“Without change there is no innovation, creativity, or incentive for improvement. Those who initiate change will have a better opportunity to manage the change that is inevitable.” ~ William Pollard
As 2016 draws to a close, I am busy studying for the final exam in the certified beekeeper class I am taking. When I enrolled in the class, I had no idea I would be immersed in honeybee biology, honeybee diseases and pests, and an expanded understanding of how our environment is changing. I have been loving every minute. Yet at the same time, I am coming to understand that some of the changes occurring in our environment, like the decline of the honeybee, will impact my grandchildren more than it will impact me.
Honeybees are the decline due to the compound impact of these factors:
1. an increasingly, flowerless landscape,
2. pests and diseases,
3. vast acres of single crop, commercial farmland
Without mitigation, the continued decline of the honeybee will result in a decrease availability of the vegetables, fruit, and nuts our diet relies on. Did you know that every third mouthful of food you eat requires pollination? Can you imagine the fruit and produce section at your local grocery store getting smaller and smaller every year? That’s a vision of our future if we do not address the decline of the honeybee.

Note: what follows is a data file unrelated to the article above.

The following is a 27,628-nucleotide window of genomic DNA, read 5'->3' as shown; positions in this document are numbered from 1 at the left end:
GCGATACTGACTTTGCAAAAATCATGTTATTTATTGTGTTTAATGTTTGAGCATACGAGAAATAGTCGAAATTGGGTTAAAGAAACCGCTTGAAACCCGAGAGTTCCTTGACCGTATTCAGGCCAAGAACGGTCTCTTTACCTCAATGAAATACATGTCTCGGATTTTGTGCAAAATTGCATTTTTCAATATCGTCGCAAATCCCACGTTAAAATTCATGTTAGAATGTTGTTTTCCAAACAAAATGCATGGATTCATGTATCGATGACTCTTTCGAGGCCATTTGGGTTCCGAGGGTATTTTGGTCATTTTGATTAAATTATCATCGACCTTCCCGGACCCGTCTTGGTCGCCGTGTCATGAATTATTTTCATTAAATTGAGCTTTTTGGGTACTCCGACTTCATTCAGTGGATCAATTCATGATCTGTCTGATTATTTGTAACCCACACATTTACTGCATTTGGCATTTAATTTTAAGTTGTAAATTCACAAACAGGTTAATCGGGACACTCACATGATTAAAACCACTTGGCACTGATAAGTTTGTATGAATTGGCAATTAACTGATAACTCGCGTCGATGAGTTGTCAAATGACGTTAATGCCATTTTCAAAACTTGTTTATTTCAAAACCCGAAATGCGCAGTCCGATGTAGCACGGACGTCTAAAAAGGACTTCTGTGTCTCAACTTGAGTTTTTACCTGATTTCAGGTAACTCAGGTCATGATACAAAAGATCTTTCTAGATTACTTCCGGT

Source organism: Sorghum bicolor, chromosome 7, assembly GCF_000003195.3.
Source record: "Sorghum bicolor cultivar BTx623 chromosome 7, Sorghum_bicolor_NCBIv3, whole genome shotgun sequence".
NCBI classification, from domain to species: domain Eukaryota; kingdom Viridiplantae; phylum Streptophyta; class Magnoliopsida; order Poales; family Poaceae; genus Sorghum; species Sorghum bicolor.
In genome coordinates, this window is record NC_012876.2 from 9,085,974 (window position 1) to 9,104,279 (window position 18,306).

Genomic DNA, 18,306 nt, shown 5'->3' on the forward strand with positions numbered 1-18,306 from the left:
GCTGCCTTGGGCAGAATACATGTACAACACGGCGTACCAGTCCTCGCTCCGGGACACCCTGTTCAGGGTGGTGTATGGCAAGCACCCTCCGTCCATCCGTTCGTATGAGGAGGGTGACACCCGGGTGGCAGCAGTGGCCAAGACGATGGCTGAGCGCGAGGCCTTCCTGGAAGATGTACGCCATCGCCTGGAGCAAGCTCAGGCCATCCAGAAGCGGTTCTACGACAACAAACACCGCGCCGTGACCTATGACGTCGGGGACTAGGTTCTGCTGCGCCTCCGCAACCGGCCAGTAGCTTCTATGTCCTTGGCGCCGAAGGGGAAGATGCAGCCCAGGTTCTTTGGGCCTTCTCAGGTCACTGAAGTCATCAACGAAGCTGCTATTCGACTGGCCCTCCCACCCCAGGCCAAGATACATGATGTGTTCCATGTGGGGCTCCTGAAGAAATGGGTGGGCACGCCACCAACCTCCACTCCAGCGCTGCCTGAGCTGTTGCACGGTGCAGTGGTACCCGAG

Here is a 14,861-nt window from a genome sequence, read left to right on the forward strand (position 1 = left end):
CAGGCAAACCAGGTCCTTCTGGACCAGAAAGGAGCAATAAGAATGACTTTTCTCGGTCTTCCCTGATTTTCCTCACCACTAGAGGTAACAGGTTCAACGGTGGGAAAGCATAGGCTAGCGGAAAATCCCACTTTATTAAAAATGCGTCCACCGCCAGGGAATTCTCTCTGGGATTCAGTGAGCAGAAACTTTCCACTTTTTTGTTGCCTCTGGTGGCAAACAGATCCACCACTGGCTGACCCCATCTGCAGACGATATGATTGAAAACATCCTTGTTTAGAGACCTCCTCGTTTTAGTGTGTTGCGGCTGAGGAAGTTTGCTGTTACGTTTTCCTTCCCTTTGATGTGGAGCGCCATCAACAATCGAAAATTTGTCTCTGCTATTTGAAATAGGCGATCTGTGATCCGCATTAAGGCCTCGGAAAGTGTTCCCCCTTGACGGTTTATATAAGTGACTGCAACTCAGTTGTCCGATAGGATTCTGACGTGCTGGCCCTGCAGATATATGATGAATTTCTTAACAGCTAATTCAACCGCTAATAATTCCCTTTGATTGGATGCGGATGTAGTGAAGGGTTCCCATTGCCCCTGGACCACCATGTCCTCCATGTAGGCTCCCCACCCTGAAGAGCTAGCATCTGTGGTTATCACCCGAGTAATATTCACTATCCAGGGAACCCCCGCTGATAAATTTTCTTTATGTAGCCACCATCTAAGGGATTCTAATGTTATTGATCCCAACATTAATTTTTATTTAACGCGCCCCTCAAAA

This new understanding has inspired me to push a little bit harder on our urban garden demonstration project at Trinity Church. I believe our demonstration project will not only produce some tasty vegetables and fruits, it will also be a great teaching tool. In 2017, we are going to add a butterfly garden and a honeybee sanctuary with flowers and plants that they love. I hope this garden will inspire others to grow their own vegetables, fruit, plant more flowers, and decrease their use of pesticides and insecticides.
As you look forward to 2017, what changes are you preparing for?
(Photo credits: Linda Freeman and Trinity Church Team Photographers, Trinity Urban Garden, December 2016)